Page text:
The New York Times recently ran a piece on airport security in which airport security is described as the “theater of the absurd.” It’s funny to watch certain terms and concepts play themselves out from a small community (infosec) to the larger pop culture. A few comments below the piece mention “security theater” but the term is not used in the larger article. It makes me wonder if “security theater”, “theater of the absurd” or simply “theater” will win as the dominate popular term for security measures taken that do not correct the root issue.
I happen to have strong feelings about the term “security theater.”
Personally I’m against the term “security theater.” Red tape makes changing the infrastructure at the root cause difficult. That’s the unfortunate reality. The intermediate steps are usually band-aids — especially when an immediate response is necessary — while the larger issue is being addressed at its core. These band-aids — temporary solutions — are what are usually designated as “security theater.” They do have a positive value: they comfort the end user for that situation. Temporary solutions should not replace long-term solutions that fix the root issue.
Time is the key factor between when something is a valid “security theater” and when it’s not. “Security Theater” should be shouted when the temporary measures become the permanent measures and the root cause has not been addressed. It should not be shouted when a band-aid solution is used as a response to an immediate problem. This leaves the possibility of an architectural design error. Bad design is not “theater”; it’s not pretending to correct an issue and skirting the root cause. Bad design is simply that: bad design. And, there may be many reason why such architectural design errors happen.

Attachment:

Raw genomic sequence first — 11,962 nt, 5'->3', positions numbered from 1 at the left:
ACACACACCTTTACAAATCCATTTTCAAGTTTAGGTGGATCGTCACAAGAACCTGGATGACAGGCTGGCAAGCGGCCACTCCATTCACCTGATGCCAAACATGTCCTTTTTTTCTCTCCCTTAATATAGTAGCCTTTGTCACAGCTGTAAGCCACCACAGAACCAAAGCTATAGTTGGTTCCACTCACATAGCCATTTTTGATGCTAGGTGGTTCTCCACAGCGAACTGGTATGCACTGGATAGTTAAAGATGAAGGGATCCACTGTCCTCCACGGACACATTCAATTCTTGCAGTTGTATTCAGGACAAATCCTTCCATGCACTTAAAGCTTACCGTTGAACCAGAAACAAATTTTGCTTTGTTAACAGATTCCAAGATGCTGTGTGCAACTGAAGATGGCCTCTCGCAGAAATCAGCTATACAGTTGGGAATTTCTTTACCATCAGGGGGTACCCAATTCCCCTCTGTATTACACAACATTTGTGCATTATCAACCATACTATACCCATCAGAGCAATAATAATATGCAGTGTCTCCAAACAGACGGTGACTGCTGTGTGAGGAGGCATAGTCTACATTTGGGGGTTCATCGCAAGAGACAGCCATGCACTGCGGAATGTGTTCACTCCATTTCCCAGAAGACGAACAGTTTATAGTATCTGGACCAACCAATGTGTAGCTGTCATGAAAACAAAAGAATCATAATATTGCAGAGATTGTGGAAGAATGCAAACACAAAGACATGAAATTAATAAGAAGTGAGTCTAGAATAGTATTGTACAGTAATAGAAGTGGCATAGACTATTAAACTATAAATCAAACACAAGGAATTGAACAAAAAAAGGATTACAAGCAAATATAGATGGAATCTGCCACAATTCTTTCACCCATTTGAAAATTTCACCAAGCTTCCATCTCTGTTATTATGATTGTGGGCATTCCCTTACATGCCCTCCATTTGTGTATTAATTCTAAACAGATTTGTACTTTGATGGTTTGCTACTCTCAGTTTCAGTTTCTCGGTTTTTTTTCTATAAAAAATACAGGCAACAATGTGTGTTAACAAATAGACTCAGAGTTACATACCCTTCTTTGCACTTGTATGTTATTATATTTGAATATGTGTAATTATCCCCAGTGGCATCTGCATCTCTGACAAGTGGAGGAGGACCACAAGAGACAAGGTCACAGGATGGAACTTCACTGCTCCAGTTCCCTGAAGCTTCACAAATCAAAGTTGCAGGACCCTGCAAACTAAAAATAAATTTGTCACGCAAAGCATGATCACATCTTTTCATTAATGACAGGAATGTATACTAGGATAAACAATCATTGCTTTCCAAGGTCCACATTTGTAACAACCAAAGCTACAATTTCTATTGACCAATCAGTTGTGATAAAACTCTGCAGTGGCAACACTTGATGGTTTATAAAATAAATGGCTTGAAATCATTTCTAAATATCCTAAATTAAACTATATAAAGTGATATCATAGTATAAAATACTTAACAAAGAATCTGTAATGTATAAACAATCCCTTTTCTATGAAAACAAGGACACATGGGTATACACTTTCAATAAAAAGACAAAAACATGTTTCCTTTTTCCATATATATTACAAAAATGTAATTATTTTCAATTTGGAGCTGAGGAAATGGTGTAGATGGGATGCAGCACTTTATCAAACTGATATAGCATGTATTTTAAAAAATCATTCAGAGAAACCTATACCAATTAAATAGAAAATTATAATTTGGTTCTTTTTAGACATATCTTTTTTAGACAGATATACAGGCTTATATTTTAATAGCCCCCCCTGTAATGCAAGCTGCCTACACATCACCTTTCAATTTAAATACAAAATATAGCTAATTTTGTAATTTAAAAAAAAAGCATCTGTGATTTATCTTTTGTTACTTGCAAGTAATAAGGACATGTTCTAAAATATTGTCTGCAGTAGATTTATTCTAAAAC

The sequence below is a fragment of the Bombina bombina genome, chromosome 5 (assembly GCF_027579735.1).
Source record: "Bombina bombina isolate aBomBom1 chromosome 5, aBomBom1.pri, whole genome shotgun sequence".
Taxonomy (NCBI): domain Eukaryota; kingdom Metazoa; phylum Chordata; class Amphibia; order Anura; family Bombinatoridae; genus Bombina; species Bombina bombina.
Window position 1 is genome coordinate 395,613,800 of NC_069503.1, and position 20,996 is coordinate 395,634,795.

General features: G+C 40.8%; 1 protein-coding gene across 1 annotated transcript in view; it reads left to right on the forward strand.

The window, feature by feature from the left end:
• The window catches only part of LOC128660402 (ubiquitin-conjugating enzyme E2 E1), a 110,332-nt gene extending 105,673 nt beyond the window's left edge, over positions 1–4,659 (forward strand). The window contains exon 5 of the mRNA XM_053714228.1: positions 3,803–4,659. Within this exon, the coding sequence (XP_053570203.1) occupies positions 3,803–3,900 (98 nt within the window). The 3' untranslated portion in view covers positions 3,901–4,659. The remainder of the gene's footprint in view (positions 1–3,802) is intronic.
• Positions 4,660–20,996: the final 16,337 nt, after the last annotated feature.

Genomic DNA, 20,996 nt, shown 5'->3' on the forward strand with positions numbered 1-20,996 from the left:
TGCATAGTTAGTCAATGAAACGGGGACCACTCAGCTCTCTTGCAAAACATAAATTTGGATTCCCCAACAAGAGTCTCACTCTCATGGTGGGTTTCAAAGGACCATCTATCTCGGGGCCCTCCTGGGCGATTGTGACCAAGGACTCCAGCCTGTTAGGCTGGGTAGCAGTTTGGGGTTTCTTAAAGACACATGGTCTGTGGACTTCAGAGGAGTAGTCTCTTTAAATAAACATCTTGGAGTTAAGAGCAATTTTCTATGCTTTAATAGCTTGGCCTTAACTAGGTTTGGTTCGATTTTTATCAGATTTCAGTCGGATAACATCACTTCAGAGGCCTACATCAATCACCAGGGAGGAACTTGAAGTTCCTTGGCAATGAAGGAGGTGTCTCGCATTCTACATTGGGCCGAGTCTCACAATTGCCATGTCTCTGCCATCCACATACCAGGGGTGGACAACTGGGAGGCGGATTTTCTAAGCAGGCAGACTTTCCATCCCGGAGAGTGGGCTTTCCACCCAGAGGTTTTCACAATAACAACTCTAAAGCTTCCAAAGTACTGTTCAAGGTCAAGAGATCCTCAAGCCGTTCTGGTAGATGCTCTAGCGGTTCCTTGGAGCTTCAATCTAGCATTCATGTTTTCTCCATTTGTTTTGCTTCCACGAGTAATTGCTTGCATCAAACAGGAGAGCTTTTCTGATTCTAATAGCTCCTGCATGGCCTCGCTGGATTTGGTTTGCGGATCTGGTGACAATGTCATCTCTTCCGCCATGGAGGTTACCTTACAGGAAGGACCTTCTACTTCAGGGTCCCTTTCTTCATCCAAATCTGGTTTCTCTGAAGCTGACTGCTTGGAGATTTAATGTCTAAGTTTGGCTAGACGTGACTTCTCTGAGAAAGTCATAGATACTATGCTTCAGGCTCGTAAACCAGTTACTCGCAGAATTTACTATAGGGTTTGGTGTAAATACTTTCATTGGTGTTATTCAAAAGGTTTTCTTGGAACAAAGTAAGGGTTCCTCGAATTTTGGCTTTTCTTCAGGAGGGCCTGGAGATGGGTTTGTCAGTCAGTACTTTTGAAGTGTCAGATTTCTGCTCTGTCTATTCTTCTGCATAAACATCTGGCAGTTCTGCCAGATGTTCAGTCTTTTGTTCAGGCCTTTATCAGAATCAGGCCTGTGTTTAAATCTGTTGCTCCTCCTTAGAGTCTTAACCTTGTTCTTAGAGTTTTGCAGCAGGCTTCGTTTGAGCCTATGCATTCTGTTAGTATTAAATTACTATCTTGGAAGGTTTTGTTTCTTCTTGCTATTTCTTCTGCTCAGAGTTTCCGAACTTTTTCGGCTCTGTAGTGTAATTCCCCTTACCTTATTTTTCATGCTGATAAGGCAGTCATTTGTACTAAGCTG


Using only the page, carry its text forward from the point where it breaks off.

I was very happy when Schneier wrote In Praise of Security Theater:
Security is both a reality and a feeling. The reality of security is mathematical, based on the probability of different risks and the effectiveness of different countermeasures. We know the infant abduction rates and how well the bracelets reduce those rates. We also know the cost of the bracelets, and can thus calculate whether they’re a cost-effective security measure or not. But security is also a feeling, based on individual psychological reactions to both the risks and the countermeasures. And the two things are different: You can be secure even though you don’t feel secure, and you can feel secure even though you’re not really secure.
It’s only a waste if you consider the reality of security exclusively. There are times when people feel less secure than they actually are. In those cases — like with mothers and the threat of baby abduction — a palliative countermeasure that primarily increases the feeling of security is just what the doctor ordered.